CORSAIR K70 RGB MK.2 SE Keyboard Review 17

CORSAIR K70 RGB MK.2 SE Keyboard Review

Disassembly »

Closer Examination


As we saw before, the K70 RGB MK.2 SE comes in a plastic wrap to keep it pristine and free of dust out of the box. Removing it, we get our first good look at the keyboard, and it is on the heavier side of average as far as full-size keyboards go. For one, there are a few extra keys, as we see in the images above. Secondly, there are also a lot of RGB LEDs, and the case itself is larger than average to accommodate everything. The extra keys include a profile switch, LED brightness toggle, and Win lock on the left, as well as a volume scroll wheel alongside a mute button and playback controls in the top-right corner. Let's also not forget the anodized aluminium frame that adds to the mass of the keyboard. The case is angled with a beveled edge as we proceed from the top to the bottom, which is how CORSAIR has had their recent aluminium frame keyboards be.

The numpad has secondary legends below the primary ones, with the alphanumeric section choosing to have them alongside instead. This, combined with the location of single legends being in the top-center, is indicative of where the backlighting will be more uniform, and those at the bottom may not end up as bright as those at the top. The legends have a different typeface from all recent CORSAIR keyboards, which is due to the use of their relatively new doubleshot-injected PBT keycaps we took a closer look at before. The new mold limits the size and number of characters on the same row, which is why we see some legends shortened to three characters here.


Flipping the keyboard around, we see the usual certification sticker in the middle. There are four large rubber pads on the corners to keep the keyboard from sliding around on the desk, and two feet at the top open up sideways to optionally elevate the keyboard, and these feet also have rubber pads to ensure they don't scratch easily. We see cable routing built into the center section on the back, which is to be used for, say, a mouse cable and not the keyboard cable since that does not make any sense (nor would it fit). There are two cutouts at the bottom to install the provided wrist rest.


Installing the wrist rest is very simple because of the plastic tabs that can be pushed into place in the aforementioned cutouts. Once they click in on one side, do the same for the other and it will remain in place during normal use. Ideally, one should not use a wrist rest at all, but I understand that this is easier said than done for most people.


The keyboard has a non-removable cable coming out of the middle of the front as seen above, and next to it is a USB pass-through port other peripherals or even USB drives can be connected to. As such, the keyboard cable is on the thicker side, comes braided in silver (black for the other versions), and terminates in two male USB Type-A connectors. Both connectors are USB 2.0 only, so be aware of this for the pass-through lest you expect USB 3.1 Gen 1 speeds from a portable drive. Also, the casing on these connectors is thick enough to where you may have a hard time plugging both into ports next to each other. The pass-through port, coupled with the cable routing integrated on the back, allows for a neat keyboard and mouse solution to be plugged into your PC.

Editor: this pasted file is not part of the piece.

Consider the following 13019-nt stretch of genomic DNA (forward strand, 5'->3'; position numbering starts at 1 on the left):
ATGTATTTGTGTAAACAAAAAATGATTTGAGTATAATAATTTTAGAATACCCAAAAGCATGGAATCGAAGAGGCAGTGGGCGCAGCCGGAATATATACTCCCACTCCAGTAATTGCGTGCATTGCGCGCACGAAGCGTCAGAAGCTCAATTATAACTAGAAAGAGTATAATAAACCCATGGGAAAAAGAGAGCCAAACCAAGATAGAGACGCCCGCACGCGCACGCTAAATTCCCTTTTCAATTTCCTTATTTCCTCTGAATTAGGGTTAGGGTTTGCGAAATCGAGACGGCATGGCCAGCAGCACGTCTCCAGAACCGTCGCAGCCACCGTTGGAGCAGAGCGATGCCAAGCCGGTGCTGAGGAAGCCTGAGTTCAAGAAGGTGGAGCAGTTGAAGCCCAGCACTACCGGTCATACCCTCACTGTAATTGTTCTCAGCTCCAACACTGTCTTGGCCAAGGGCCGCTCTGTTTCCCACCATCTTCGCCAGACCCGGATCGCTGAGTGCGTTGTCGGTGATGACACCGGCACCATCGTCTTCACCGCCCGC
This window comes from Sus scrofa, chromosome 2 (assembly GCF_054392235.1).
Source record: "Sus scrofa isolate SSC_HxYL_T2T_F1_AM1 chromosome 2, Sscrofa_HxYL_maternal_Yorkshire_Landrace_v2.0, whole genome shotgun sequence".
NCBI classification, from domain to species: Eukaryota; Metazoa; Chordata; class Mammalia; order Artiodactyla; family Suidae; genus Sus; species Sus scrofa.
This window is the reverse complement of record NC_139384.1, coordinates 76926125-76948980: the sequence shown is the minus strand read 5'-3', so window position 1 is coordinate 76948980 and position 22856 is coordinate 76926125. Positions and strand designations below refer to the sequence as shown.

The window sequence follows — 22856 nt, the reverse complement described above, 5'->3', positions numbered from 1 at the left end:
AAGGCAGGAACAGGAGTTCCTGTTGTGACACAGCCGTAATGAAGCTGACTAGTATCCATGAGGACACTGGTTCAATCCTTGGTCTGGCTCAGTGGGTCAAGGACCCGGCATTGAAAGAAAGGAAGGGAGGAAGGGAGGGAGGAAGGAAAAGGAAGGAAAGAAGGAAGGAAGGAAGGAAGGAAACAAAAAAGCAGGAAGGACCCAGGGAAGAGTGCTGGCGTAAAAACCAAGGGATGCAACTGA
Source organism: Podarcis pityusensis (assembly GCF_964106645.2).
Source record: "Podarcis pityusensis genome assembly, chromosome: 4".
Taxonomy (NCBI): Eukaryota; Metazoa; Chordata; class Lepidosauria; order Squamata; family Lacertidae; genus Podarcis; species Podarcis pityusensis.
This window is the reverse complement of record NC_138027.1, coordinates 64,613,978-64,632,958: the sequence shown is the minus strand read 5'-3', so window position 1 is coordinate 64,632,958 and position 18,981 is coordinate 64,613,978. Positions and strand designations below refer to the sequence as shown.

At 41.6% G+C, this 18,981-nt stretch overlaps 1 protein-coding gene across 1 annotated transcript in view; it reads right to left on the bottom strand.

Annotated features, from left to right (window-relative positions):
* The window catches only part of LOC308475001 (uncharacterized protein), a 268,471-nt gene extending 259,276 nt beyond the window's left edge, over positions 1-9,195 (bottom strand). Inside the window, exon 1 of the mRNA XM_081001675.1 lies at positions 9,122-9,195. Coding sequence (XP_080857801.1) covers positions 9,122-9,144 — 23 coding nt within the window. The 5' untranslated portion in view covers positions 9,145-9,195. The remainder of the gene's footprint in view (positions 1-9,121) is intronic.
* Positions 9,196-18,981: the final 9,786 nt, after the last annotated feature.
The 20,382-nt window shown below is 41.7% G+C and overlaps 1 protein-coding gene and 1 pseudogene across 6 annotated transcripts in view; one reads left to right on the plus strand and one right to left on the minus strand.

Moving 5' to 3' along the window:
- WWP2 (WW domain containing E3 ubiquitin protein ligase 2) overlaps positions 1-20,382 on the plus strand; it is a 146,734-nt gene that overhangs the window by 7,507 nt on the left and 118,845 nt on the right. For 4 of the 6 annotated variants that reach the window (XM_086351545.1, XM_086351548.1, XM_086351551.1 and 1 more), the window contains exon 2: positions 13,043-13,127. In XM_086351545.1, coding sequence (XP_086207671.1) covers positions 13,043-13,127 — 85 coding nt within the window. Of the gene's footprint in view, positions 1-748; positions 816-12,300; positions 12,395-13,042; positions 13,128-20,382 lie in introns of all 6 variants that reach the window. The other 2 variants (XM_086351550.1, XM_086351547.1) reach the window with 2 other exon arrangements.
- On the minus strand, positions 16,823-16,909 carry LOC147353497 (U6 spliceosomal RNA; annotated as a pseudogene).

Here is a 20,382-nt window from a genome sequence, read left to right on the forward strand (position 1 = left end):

The keycaps have an OEM profile, and the various rows are thus sculpted accordingly. They have a floating design, which allows for easier cleaning, but causes more light bleed, which may or may not be to your liking. Corsair did not include a keycap puller, which is mostly because there are no replacement keycaps and the stock keycaps are very good to begin with. Indeed, the stock keycaps on this K70 RGB MK.2 SE keyboard are the aforementioned doubleshot-injected PBT plastic set they sell separately for $50 (albeit with some more options in that standalone set), which makes this the first CORSAIR keyboard I won't complain about in this section. Indeed, these also have seamless legends (which makes it a rare item) and no bars on the underside to affect backlighting as with recent offering from Ducky Keyboard. This alone helps extend the lifetime of the keyboard, especially if the hardware inside and the software driver back it up.


Given the limited nature of the SE version of the K70 RGB MK.2, I expected fewer switch options. Indeed, it only has one switch option in the Cherry MX Speed Silver RGB, which effectively makes it a higher-end version of the already high-end RAPIDFIRE version of the K70 RGB MK.2 keyboard. These switches were a timed exclusive for CORSAIR when Cherry first brought them out and have since led to many other switches from other switch makers that allow for a shorter actuation distance than the 2.0 mm average. The RGB version used here has a translucent housing that helps diffuse the light from the LEDs. The larger keycaps use Cherry stabilizers, which makes those keycaps easier to remove and install as well, but at the expense of a slightly mushy and unsatisfying feeling when depressed normally.


I am seeing two keyboard—two K70 RGB MK.2 keyboards, that is. Indeed, CORSAIR had originally sent me a K70 RGB MK.2 keyboard with Cherry MX Blue RGB switches, but then sent the SE version over as well since it might benefit from coverage more. The images above help visually compare the two versions (the RAPIDFIRE looks identical to the non-SE version sans the different switch), including the anodized finish to the aluminium frame, cable braiding color, and, of course, different keycaps with different legend typefaces.
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